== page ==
What Aftermarket Snowmobile Skis are Best for You

What Aftermarket Snowmobile Skis are Best for You

Back in the day, aftermarket snowmobile skis were an obvious upgrade for anyone looking for an edge.  Upgrading to an aftermarket ski could greatly improve your performance over stock (especially in the days of going from metal to plastic).  Today, OEMs have stepped up their game and have developed some great skis that work for a wide variety of riders.  But the key here is that they are for the general masses.  They try to predict how most people will ride that specific model of snowmobile and match the ski design to that purpose.  But not every rider of a specific snowmobile model will use it how the engineers designed it to be used.  It’s the outliers who can benefit the most from aftermarket skis. If you’re not an outlier, you can still customize the look and performance of your snowmobile with aftermarket options.

To determine what ski design and features are best for you, you first need to know how those features affect the performance of your snowmobile.  The width of the ski is a main feature that can affect performance and handling characteristics.  Mountain riders will enjoy the benefits of wider ski when they are in powder conditions.  The wider the ski is, the more floatation it creates by dispersing the weight of the front of the sled over a larger footprint.  If all out performance and nose floatation in the powder is your objective, opt for the widest ski available from your preferred brand.  Eight- and up to ten-inch-wide skis are what many hardcore mountain riders choose.

Wide skis are not great for trail conditions, though.  The extra wide skis make turning difficult as they do not have the best hookup.  Long track sleds with extra wide skis tend to push through corners on groomed or hard-packed snow.  If you are a mountain rider that also wants a nice ride out to the powder, you may have to look for a compromise.

That compromise can come in the form of a narrower ski or one with a keel designed for better trail handling.  Look for a ski with squared edges on the keel(s) to get a better bite on hard packed snow.  Having the wear rod placed directly under the spindle can also help sharpen your cornering ability.

Handling in powder is dependent on the keel and “wing” design on the underside of the ski.  Multiple keels allow for the snow to get trapped under the ski, which provides the bite you need to turn in loose snow.  Some manufacturers even add smaller wing features on the edge of the ski to help trap the snow and give bite while sidehilling.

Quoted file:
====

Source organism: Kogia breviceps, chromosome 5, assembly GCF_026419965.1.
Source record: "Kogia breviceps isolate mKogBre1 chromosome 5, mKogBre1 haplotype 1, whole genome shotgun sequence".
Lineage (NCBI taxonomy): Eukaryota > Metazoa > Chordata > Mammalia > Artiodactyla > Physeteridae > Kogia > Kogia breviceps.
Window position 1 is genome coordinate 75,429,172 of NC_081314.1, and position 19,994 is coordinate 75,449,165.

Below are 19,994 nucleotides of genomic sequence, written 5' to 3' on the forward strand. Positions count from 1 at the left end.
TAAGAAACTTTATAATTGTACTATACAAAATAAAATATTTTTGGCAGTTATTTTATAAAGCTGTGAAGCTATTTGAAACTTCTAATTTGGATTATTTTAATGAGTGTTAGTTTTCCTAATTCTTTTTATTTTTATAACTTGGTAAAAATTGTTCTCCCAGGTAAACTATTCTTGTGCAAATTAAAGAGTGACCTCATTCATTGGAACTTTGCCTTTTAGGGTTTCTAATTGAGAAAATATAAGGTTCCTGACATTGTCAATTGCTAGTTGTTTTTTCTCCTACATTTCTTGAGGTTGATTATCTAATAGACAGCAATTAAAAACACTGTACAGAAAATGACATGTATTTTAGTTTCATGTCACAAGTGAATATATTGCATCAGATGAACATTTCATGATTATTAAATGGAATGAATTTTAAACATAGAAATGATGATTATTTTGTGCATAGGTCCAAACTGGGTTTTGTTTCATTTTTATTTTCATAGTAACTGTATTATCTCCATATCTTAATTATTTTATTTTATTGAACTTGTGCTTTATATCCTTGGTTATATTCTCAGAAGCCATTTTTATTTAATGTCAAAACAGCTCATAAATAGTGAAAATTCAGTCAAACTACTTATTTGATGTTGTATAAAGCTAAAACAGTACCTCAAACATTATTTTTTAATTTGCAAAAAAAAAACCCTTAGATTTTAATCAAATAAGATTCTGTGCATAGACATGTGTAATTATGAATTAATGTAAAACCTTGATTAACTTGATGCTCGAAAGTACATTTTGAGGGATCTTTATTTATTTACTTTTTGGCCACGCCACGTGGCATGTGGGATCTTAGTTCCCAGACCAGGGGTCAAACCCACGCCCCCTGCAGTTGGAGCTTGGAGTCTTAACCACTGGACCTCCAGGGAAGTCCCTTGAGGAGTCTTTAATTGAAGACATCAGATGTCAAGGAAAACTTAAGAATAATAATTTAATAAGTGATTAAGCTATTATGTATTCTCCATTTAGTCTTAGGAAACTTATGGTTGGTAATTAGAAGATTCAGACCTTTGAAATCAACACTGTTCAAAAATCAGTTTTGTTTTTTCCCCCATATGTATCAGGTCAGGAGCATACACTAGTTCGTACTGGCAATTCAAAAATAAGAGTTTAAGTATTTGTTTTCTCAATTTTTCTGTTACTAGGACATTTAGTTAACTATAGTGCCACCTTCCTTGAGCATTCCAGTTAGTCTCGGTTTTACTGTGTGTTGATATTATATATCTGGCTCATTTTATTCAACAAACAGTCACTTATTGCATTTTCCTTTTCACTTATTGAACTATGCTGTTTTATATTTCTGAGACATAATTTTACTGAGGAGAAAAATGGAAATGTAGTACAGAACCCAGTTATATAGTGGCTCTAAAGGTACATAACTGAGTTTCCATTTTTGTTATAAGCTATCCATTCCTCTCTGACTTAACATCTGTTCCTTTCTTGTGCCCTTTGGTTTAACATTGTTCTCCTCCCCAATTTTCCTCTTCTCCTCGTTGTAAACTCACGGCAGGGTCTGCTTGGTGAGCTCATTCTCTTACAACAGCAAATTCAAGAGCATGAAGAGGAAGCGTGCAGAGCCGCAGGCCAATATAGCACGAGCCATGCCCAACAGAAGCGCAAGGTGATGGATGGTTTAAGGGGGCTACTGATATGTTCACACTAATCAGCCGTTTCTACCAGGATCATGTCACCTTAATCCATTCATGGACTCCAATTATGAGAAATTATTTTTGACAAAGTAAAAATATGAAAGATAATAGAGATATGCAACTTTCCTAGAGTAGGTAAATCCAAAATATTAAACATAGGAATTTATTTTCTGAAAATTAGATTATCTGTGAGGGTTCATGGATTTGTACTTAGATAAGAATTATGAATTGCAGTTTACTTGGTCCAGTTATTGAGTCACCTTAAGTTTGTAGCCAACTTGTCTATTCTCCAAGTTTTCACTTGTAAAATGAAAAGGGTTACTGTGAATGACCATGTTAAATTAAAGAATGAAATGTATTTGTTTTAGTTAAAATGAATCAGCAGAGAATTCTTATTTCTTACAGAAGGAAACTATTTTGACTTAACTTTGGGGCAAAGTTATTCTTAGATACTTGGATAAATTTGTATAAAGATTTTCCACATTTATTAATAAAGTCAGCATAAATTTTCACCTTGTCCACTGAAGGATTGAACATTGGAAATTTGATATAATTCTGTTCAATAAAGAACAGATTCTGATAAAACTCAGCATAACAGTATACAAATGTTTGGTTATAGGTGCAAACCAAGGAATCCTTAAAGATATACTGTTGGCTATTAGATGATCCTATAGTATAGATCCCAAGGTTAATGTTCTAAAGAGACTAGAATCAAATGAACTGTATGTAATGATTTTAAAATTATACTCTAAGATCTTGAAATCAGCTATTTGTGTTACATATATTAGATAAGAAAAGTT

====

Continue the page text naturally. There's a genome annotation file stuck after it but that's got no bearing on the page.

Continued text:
Many keels are designed to perform best in specific snow conditions. Match the keel design to the type you ride most often.

The biggest concerns for trail riders generally lie in the precision of handling and the ability to absorb punishment from whooped out trails.  Because trails are a fairly hard surface, handling is greatly impacted by what wear rods you use and the design of the keel on the ski.  Aftermarket trail skis are designed to position the wear rods where they can create the best bite, while also eliminating darting.  The keel design is also integral to help provide the best steering possible while also minimizing the amount of darting.  Some aftermarket brands have their own proprietary keel designs to help with this.  More narrow skis lead to easier steering for the rider.  And because floatation isn’t a major concern for trail sleds, skis can be as narrow as five to six inches.

Backcountry or crossover snowmobiles need a very specific ski.  Riders looking for the greatest performance while boondocking should look toward a wider, more mountain style ski.  Something in the seven- to nine-inch range is probably best.  Riders who only occasionally pop off the trail should look for something a bit more trail oriented.  A ski in the seven- or eight-inch range that has a keel design that is more conducive to trail riding is a good choice.  The overall width of that ski should be plenty to get through the occasional powder though it won’t be the best in deep loose powder.

The amount of aftermarket skis available today is incredible. The positive is that you can find a ski that will perform excellent in the conditions that you ride in most. The downside is that it can be intimidating to know what to choose when you are coming in blind.  With the above points in mind, you will be able to make an educated decision on what snowmobile skis are best for you and your riding style.

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Ryan

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